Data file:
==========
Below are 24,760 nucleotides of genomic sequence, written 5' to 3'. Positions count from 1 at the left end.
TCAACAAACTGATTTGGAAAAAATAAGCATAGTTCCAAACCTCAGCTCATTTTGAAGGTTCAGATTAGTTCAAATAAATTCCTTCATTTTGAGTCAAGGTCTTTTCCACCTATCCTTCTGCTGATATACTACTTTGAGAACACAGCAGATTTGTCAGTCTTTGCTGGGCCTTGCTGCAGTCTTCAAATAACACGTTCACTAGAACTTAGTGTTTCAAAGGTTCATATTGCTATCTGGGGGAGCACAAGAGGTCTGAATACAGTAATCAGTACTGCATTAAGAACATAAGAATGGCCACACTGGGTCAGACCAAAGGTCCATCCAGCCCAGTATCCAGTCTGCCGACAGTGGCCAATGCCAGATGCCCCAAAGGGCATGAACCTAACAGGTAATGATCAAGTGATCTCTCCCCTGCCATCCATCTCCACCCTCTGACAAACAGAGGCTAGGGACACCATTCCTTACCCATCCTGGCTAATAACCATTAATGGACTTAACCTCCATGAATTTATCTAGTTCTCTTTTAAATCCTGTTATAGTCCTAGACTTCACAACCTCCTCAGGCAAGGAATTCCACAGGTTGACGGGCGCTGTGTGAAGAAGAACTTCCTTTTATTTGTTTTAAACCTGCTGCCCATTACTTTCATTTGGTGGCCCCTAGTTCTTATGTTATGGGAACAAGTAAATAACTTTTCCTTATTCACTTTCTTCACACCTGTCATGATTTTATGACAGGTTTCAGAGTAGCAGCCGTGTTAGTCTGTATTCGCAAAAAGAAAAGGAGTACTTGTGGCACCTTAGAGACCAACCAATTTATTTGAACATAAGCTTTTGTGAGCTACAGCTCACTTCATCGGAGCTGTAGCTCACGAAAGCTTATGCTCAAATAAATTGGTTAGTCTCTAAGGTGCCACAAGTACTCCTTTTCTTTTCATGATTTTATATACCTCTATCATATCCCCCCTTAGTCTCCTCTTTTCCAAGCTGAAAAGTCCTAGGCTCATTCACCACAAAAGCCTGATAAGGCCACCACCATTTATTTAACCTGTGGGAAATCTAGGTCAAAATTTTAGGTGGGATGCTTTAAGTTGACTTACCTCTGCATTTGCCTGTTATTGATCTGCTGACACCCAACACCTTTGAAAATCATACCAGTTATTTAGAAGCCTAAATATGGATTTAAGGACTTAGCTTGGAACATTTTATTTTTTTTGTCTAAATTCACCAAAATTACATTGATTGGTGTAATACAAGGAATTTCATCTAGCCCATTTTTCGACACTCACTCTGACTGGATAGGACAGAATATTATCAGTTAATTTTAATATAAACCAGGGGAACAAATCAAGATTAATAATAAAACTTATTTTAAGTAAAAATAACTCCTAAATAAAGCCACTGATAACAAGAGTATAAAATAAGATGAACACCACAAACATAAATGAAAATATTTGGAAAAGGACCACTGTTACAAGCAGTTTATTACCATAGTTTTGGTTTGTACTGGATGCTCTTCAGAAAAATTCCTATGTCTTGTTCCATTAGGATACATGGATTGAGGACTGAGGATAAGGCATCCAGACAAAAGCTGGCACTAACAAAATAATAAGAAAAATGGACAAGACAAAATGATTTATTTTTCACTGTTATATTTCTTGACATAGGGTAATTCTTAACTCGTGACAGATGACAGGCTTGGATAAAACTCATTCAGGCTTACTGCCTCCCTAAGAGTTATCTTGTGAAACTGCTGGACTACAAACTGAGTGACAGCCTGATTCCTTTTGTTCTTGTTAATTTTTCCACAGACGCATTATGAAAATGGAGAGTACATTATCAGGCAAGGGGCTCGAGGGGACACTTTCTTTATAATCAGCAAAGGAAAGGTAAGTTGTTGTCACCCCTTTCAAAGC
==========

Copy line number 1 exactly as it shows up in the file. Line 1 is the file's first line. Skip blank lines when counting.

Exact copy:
Below are 24,760 nucleotides of genomic sequence, written 5' to 3'. Positions count from 1 at the left end.